Werner, H.: Comparative psychology of mental development (2nd ed.). New York: International Universities Press, 1957.

Bo Johnson

The Developing Man as viewed by a new personality test on Mandala structure

In Psychiatry one tries to cure diseases which means people who are sick are restored to a state of normal functioning. Psychiatrists are satisfied when the patients, are restored up to the point where they can function in work and in social relations. Anyhow the doctor meets people intimately and is in a situation where he may tap their inner resources and potentialities. In psychoanalysis the enigma is how to help people find trust and confidence in themselves when they have had a troublesome psychological development. The experience from clinical work is that people might have their diseases cured in a " biological " sense when they have had their physical treatment but many are not free from symptoms of psychological shortcomings. They are crippled as human beings. The way out from that point onward is to devise new medicines that will have an additive effect on the medicines used before. The primary contribution of psychiatry is to restore " biochemical " health. In addition to this the patient is helped to get a job and adapt to it, to get along with his spouse and so forth. When the patient functions as an ordinary man, psychiatry has done its part. But there is more to life than just that. I don't here mean anxieties and other minor troubles which might upset man and set him off searching for help but another not so frequently observed "drive " to come to better terms with life. To understand life, to understand oneself and get a motivation towards a higher level for action. It is more than Frankl's "will to meaning" as this "meaning" might be valid just to a circumscribed part of existence and not this maximal openness of mind I am trying to describe. C. G. Jung's idea of the Self goes very deep as it includes archaic levels i.e. over- personal experiences and their powers " numen ". But as Jung defines the archaic as the collective and condensed experiences of the past of humanity, does the concept of the Self not implicate anything about the future. But there are theories of man deeper in content, that postulate that man is a growing conscious organism and that he always has more potential abilities than what he has just now accomplished. What are those powers of man, where can you find them functioning. This new concept of man we might find in modern literature inspired from the Orient. We have the concept of the master in the theosophical literature. People on their way to that supreme state of development have a richer inner life than ordinary man. Their intellectual grasp of life is more differentiated. That means that they have a fullness of knowledge which also is organized into a coherent whole. They also are able to transcend the level of concrete knowledge of things. They might have glimpses of hidden things: "that are prior to the seen thing ". That means that they experience that the world has layers of existence and that the inner layers precede and create, together with outer determinants, the material world, as we with our senses experience it. The picture of man as a biological organism beginning to establish a spiritual consciousness is new in science. There is a growing literature about this with Maslow as a pioneer.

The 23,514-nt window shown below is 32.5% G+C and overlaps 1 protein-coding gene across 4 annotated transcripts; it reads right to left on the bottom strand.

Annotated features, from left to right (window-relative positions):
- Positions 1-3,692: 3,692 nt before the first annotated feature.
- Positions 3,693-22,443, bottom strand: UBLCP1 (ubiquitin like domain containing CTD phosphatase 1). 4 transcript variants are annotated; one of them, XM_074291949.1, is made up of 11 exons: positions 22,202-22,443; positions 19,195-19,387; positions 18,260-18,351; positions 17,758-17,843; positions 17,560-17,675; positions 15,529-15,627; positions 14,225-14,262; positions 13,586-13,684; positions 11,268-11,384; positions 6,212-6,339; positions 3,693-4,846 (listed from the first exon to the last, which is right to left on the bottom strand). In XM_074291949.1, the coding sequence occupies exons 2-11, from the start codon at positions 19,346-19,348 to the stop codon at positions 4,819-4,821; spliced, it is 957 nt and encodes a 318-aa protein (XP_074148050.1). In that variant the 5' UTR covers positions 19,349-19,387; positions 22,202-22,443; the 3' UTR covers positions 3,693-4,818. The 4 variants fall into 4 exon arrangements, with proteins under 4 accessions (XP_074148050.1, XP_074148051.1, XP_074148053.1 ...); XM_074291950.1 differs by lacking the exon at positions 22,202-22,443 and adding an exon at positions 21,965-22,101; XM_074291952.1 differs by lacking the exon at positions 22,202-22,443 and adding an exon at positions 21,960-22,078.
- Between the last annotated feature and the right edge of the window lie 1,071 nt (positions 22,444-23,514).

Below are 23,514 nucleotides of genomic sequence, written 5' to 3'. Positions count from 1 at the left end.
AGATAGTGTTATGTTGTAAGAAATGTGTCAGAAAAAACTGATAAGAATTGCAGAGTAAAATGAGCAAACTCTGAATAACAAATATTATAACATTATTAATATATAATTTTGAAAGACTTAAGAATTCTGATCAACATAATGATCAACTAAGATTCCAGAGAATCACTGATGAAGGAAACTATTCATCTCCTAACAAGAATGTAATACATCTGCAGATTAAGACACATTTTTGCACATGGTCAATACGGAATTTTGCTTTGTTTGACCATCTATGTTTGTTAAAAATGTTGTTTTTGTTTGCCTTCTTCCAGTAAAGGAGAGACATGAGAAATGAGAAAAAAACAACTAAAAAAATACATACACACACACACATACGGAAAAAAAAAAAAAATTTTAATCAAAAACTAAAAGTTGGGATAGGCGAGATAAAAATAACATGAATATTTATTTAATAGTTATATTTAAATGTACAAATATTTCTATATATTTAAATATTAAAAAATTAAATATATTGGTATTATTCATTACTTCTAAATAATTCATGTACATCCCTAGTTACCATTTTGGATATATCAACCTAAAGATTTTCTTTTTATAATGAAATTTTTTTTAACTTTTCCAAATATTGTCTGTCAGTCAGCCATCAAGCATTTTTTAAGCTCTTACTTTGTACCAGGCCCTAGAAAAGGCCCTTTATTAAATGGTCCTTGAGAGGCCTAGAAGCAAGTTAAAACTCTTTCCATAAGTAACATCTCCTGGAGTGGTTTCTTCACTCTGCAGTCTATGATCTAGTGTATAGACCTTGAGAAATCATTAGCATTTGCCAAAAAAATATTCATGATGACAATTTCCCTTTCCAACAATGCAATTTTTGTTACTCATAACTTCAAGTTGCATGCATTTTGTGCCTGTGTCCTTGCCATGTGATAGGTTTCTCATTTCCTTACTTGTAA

With this as a somewhat sketchy introduction and if his concept of man is true, which much psychological and literary evidences point to, it would be of greatest interest if those potential powers could be made visible. That means to devise some kind of test that would register the individual state of development. This test should be projective in character as the growing tendencies of man are mostly to be expected from unconscious levels. A culture rich in spiritual experiences is the Chinese. C. G. Jung has found that spiritual states very often demonstrate themselves by the so called Mandalas, circular harmonious diagrams. The Mandala is to be regarded as the mirror of spiritual life. This idea was my starting point for my work to develop a drawing test around this Mandala idea. Rawak has invented the " Kreis Test "in which the subject is told to draw what he likes into a pre-drawn circle on a sheet of paper. Sometimes he draws a Mandala. According to my opinion there is a greater chance that he draws this form. A circular form would not be enough to lead the thoughts of the subject to such a form. With the test instruction "draw a circle with a centre and then draw what you like into the circle" would better suit the purpose. This instruction given to children and adults gave a very different result. About 50% of the adults drew Mandala-like forms but only a small percent of the children. Likewise only a small per cent of a psychiatric hospital population drew these forms. I concluded then that the test registered the maturity level of the subject. I will say that as far as I know, no " spiritual " people in the above mentioned sense were tested in my series. It was rather clear that the test, as far as common man is concerned (as subject), could register the level of psychological development of the subject. In my other writings I have, in more detail, discussed why just this Mandala form appears on the the drawings. So I will discuss here only the results of different correlative analysis based on interviews, ratings, questionnaries and psychometric testing. Instead of Mandala, which is used in the writings of Jung, I prefer the word "form of integration" as this test form has nothing of " magic" as the Mandala has.